In a surprise move, the Federal Reserve Board has issued a final rule that imposes restrictions on loan officer and mortgage broker compensation that is very similar to compensation language in the recently passed Dodd-Frank Wall Street Reform and Consumer Protection Act.
The effective date of this final Truth in Lending Act rule is April 11, 2011.
The final rule is "consistent" with the Dodd-Frank bill, the Fed said because it prohibits payments to a mortgage originator that vary on the terms of the loan, other than the amount of the credit extended.
This means lenders can pay a 2% commission, for example, to originators based on the amount of the loan.
The TILA rule also is consistent with the reform bill because it prohibits the payment of yield spread premiums to brokers, if the broker receives "any compensation directly from the consumer."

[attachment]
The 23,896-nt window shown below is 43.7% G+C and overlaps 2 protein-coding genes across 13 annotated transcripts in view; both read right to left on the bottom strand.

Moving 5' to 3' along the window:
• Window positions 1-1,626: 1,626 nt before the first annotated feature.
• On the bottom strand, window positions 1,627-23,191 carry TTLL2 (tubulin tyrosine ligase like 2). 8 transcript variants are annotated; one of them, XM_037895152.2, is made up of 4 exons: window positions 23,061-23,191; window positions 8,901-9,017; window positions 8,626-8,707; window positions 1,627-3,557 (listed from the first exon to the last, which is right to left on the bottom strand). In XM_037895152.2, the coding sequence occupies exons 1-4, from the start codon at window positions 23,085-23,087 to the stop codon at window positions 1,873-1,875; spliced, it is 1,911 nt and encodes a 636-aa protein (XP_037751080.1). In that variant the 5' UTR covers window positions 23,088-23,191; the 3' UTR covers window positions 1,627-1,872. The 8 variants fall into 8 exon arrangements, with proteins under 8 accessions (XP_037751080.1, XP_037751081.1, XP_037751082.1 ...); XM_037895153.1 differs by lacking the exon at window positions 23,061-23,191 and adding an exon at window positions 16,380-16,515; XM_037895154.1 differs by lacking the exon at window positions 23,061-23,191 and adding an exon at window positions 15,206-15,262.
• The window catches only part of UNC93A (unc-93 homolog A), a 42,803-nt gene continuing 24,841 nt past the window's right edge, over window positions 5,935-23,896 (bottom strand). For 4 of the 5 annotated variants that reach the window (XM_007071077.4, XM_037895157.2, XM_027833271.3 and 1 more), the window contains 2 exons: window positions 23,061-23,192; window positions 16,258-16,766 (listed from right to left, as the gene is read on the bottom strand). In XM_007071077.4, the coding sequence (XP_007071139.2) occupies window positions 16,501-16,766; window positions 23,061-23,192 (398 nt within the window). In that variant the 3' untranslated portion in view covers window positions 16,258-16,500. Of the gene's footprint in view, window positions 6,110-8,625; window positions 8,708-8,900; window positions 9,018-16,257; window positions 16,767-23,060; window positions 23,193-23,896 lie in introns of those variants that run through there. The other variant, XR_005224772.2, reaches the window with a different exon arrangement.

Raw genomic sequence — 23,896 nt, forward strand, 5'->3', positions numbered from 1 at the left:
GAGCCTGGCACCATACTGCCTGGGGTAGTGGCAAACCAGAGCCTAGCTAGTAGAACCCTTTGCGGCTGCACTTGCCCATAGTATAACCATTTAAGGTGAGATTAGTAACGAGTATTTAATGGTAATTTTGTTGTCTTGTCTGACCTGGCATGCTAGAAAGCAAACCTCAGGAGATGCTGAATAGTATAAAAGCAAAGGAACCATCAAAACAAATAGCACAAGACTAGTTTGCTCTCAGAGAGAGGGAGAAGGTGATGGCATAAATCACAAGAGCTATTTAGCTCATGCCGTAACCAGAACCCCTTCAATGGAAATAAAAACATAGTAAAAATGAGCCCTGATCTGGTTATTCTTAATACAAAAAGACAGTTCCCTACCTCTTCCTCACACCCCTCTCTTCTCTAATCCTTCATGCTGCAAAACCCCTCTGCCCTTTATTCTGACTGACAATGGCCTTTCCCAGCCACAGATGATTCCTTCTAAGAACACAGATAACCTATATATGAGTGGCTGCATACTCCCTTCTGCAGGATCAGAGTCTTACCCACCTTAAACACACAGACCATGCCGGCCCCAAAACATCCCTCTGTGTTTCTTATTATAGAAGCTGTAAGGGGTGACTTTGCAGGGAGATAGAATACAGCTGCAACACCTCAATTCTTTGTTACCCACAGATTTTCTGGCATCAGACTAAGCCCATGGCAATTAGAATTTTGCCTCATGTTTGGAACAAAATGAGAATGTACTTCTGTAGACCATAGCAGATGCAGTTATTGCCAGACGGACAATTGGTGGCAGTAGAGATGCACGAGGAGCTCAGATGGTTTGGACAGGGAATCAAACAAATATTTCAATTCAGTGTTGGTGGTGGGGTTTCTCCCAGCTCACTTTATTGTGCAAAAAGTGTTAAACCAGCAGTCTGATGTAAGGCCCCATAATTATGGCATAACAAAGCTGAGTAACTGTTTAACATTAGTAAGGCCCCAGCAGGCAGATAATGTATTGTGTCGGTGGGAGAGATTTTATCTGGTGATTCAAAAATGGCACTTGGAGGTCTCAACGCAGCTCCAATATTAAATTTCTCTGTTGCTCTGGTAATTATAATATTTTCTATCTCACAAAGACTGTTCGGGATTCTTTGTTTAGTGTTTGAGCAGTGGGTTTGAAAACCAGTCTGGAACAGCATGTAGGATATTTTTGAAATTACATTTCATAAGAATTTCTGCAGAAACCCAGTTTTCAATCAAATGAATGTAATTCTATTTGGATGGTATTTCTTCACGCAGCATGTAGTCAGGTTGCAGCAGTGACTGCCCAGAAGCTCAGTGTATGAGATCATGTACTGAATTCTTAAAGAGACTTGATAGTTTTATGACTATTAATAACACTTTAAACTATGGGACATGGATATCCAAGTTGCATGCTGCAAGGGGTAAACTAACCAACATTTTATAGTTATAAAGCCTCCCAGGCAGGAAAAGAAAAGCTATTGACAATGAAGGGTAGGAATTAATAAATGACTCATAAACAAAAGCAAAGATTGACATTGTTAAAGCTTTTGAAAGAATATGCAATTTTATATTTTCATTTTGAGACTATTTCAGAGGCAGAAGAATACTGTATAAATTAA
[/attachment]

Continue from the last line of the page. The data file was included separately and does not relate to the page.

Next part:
The Fed makes it clear in the rule and staff commentary that the compensation restrictions do not apply to home equity lines of credit or to loan modifications performed by servicers.
The anti-steering provision in the rule includes a safe harbor. It will be presumed no violation has occurred if the consumer is presented with "at least three loan options for each type of transaction (fixed-rate or adjustable-rate loan) in which the consumer expressed an interest," the Fed said.
The Fed proposed these TILA changes in August 2009 and the lawmakers essentially codified many of the provisions in the Dodd-Frank bill.